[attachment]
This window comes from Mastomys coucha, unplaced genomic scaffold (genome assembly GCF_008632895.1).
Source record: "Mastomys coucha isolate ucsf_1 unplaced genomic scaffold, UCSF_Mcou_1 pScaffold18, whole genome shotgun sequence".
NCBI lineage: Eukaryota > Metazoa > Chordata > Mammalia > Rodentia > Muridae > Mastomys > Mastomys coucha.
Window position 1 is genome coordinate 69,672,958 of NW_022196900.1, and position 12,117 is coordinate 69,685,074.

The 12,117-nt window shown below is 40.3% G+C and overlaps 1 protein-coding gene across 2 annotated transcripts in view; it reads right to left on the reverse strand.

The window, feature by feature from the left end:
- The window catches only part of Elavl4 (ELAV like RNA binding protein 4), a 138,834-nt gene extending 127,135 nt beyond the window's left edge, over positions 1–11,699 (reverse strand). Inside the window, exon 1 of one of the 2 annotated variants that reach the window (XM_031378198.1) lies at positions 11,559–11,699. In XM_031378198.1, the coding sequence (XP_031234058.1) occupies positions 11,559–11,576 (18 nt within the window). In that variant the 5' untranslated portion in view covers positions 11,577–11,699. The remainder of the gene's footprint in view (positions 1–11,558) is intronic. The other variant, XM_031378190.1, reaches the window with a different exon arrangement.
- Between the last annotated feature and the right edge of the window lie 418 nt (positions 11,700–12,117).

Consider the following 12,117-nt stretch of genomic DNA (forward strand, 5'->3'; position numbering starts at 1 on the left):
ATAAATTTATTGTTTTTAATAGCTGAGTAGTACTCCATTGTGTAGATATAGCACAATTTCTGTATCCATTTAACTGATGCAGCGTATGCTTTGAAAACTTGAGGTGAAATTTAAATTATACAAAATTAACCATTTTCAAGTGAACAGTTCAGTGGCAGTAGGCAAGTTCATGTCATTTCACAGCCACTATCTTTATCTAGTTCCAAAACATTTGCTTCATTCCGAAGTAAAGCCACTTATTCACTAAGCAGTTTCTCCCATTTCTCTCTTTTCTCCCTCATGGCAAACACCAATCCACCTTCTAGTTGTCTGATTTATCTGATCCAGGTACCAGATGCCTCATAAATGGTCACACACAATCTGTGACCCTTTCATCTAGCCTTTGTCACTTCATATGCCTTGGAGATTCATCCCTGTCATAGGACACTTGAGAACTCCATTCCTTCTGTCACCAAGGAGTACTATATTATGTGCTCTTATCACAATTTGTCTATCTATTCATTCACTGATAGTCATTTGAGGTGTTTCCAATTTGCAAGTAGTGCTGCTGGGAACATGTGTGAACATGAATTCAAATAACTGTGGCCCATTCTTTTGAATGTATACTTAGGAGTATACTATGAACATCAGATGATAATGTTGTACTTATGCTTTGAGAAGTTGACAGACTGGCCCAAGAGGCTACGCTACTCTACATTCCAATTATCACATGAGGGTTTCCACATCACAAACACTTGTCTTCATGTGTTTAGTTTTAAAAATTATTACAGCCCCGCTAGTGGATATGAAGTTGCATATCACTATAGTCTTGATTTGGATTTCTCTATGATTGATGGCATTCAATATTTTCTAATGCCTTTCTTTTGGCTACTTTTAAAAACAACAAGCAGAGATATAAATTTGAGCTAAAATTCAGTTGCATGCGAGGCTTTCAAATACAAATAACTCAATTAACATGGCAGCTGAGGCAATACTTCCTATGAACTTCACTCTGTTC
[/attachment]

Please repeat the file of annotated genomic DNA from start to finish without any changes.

This window comes from Mastomys coucha, unplaced genomic scaffold (genome assembly GCF_008632895.1).
Source record: "Mastomys coucha isolate ucsf_1 unplaced genomic scaffold, UCSF_Mcou_1 pScaffold18, whole genome shotgun sequence".
NCBI lineage: Eukaryota > Metazoa > Chordata > Mammalia > Rodentia > Muridae > Mastomys > Mastomys coucha.
Window position 1 is genome coordinate 69,672,958 of NW_022196900.1, and position 12,117 is coordinate 69,685,074.

The 12,117-nt window shown below is 40.3% G+C and overlaps 1 protein-coding gene across 2 annotated transcripts in view; it reads right to left on the reverse strand.

The window, feature by feature from the left end:
- The window catches only part of Elavl4 (ELAV like RNA binding protein 4), a 138,834-nt gene extending 127,135 nt beyond the window's left edge, over positions 1–11,699 (reverse strand). Inside the window, exon 1 of one of the 2 annotated variants that reach the window (XM_031378198.1) lies at positions 11,559–11,699. In XM_031378198.1, the coding sequence (XP_031234058.1) occupies positions 11,559–11,576 (18 nt within the window). In that variant the 5' untranslated portion in view covers positions 11,577–11,699. The remainder of the gene's footprint in view (positions 1–11,558) is intronic. The other variant, XM_031378190.1, reaches the window with a different exon arrangement.
- Between the last annotated feature and the right edge of the window lie 418 nt (positions 11,700–12,117).

Consider the following 12,117-nt stretch of genomic DNA (forward strand, 5'->3'; position numbering starts at 1 on the left):
ATAAATTTATTGTTTTTAATAGCTGAGTAGTACTCCATTGTGTAGATATAGCACAATTTCTGTATCCATTTAACTGATGCAGCGTATGCTTTGAAAACTTGAGGTGAAATTTAAATTATACAAAATTAACCATTTTCAAGTGAACAGTTCAGTGGCAGTAGGCAAGTTCATGTCATTTCACAGCCACTATCTTTATCTAGTTCCAAAACATTTGCTTCATTCCGAAGTAAAGCCACTTATTCACTAAGCAGTTTCTCCCATTTCTCTCTTTTCTCCCTCATGGCAAACACCAATCCACCTTCTAGTTGTCTGATTTATCTGATCCAGGTACCAGATGCCTCATAAATGGTCACACACAATCTGTGACCCTTTCATCTAGCCTTTGTCACTTCATATGCCTTGGAGATTCATCCCTGTCATAGGACACTTGAGAACTCCATTCCTTCTGTCACCAAGGAGTACTATATTATGTGCTCTTATCACAATTTGTCTATCTATTCATTCACTGATAGTCATTTGAGGTGTTTCCAATTTGCAAGTAGTGCTGCTGGGAACATGTGTGAACATGAATTCAAATAACTGTGGCCCATTCTTTTGAATGTATACTTAGGAGTATACTATGAACATCAGATGATAATGTTGTACTTATGCTTTGAGAAGTTGACAGACTGGCCCAAGAGGCTACGCTACTCTACATTCCAATTATCACATGAGGGTTTCCACATCACAAACACTTGTCTTCATGTGTTTAGTTTTAAAAATTATTACAGCCCCGCTAGTGGATATGAAGTTGCATATCACTATAGTCTTGATTTGGATTTCTCTATGATTGATGGCATTCAATATTTTCTAATGCCTTTCTTTTGGCTACTTTTAAAAACAACAAGCAGAGATATAAATTTGAGCTAAAATTCAGTTGCATGCGAGGCTTTCAAATACAAATAACTCAATTAACATGGCAGCTGAGGCAATACTTCCTATGAACTTCACTCTGTTC